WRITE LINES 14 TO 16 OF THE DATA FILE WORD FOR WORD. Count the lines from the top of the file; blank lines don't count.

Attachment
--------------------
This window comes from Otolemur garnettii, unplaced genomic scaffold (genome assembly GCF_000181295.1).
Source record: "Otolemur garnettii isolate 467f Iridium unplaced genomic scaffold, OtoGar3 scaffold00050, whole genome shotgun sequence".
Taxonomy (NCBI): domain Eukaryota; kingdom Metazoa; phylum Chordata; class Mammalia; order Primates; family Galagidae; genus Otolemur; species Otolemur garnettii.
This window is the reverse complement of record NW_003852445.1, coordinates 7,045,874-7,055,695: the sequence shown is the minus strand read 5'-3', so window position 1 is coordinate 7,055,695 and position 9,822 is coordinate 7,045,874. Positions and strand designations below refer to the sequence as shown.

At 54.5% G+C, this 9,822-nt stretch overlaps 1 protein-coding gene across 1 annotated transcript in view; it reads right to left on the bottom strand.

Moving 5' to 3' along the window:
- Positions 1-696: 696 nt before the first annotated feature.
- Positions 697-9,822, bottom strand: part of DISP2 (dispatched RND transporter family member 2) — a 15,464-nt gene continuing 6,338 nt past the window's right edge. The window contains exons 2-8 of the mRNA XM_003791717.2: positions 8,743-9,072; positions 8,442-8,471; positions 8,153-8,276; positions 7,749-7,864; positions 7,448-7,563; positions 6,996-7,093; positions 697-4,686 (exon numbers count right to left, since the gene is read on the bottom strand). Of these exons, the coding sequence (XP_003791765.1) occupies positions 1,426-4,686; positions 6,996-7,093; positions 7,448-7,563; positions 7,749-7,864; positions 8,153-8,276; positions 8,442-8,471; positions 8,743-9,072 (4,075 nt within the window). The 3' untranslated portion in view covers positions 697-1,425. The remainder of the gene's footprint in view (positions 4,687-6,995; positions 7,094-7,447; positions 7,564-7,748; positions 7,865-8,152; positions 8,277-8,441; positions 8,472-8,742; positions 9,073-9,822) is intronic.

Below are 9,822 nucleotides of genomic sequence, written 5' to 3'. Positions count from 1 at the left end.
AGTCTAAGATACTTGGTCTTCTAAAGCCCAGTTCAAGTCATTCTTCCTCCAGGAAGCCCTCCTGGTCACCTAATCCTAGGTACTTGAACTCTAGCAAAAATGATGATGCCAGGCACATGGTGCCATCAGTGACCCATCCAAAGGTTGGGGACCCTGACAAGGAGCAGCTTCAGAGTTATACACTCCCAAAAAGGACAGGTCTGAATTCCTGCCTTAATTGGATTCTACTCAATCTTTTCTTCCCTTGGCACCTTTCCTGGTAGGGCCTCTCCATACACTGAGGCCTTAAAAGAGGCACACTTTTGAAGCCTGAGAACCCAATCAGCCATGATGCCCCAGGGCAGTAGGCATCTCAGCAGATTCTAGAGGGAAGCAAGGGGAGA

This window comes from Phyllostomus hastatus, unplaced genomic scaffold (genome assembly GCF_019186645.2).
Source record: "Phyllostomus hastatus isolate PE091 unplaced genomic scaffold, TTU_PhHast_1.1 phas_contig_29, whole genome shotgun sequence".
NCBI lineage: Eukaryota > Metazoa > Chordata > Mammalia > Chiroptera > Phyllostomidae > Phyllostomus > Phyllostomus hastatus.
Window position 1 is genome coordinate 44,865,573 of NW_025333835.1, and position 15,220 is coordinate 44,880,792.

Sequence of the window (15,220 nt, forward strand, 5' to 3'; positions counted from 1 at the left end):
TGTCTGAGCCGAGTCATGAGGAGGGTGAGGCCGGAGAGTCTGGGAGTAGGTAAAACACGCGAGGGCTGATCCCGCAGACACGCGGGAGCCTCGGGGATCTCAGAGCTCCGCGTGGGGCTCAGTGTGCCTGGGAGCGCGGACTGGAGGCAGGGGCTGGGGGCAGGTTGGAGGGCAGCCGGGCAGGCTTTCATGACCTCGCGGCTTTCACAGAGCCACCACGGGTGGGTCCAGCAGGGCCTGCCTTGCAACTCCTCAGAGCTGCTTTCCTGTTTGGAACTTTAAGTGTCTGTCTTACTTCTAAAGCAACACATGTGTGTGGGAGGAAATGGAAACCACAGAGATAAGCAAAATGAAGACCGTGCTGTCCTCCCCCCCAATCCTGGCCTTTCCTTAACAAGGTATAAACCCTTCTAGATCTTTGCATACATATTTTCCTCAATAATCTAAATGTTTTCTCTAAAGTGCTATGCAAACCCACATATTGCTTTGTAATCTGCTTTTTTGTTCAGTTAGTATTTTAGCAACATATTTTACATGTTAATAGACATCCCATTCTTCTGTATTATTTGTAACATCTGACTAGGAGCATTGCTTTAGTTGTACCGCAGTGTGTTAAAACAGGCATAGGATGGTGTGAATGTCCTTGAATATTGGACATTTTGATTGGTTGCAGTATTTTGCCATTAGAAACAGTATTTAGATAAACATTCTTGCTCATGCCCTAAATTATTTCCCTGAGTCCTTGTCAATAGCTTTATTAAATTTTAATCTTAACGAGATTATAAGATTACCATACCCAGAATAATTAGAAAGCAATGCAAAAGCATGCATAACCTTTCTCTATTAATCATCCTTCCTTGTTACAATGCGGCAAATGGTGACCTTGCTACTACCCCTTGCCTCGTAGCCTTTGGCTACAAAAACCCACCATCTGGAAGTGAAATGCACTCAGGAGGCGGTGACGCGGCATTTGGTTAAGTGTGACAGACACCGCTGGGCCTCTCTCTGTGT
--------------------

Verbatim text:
Window position 1 is genome coordinate 44,865,573 of NW_025333835.1, and position 15,220 is coordinate 44,880,792.

Sequence of the window (15,220 nt, forward strand, 5' to 3'; positions counted from 1 at the left end):
TGTCTGAGCCGAGTCATGAGGAGGGTGAGGCCGGAGAGTCTGGGAGTAGGTAAAACACGCGAGGGCTGATCCCGCAGACACGCGGGAGCCTCGGGGATCTCAGAGCTCCGCGTGGGGCTCAGTGTGCCTGGGAGCGCGGACTGGAGGCAGGGGCTGGGGGCAGGTTGGAGGGCAGCCGGGCAGGCTTTCATGACCTCGCGGCTTTCACAGAGCCACCACGGGTGGGTCCAGCAGGGCCTGCCTTGCAACTCCTCAGAGCTGCTTTCCTGTTTGGAACTTTAAGTGTCTGTCTTACTTCTAAAGCAACACATGTGTGTGGGAGGAAATGGAAACCACAGAGATAAGCAAAATGAAGACCGTGCTGTCCTCCCCCCCAATCCTGGCCTTTCCTTAACAAGGTATAAACCCTTCTAGATCTTTGCATACATATTTTCCTCAATAATCTAAATGTTTTCTCTAAAGTGCTATGCAAACCCACATATTGCTTTGTAATCTGCTTTTTTGTTCAGTTAGTATTTTAGCAACATATTTTACATGTTAATAGACATCCCATTCTTCTGTATTATTTGTAACATCTGACTAGGAGCATTGCTTTAGTTGTACCGCAGTGTGTTAAAACAGGCATAGGATGGTGTGAATGTCCTTGAATATTGGACATTTTGATTGGTTGCAGTATTTTGCCATTAGAAACAGTATTTAGATAAACATTCTTGCTCATGCCCTAAATTATTTCCCTGAGTCCTTGTCAATAGCTTTATTAAATTTTAATCTTAACGAGATTATAAGATTACCATACCCAGAATAATTAGAAAGCAATGCAAAAGCATGCATAACCTTTCTCTATTAATCATCCTTCCTTGTTACAATGCGGCAAATGGTGACCTTGCTACTACCCCTTGCCTCGTAGCCTTTGGCTACAAAAACCCACCATCTGGAAGTGAAATGCACTCAGGAGGCGGTGACGCGGCATTTGGTTAAGTGTGACAGACACCGCTGGGCCTCTCTCTGTGT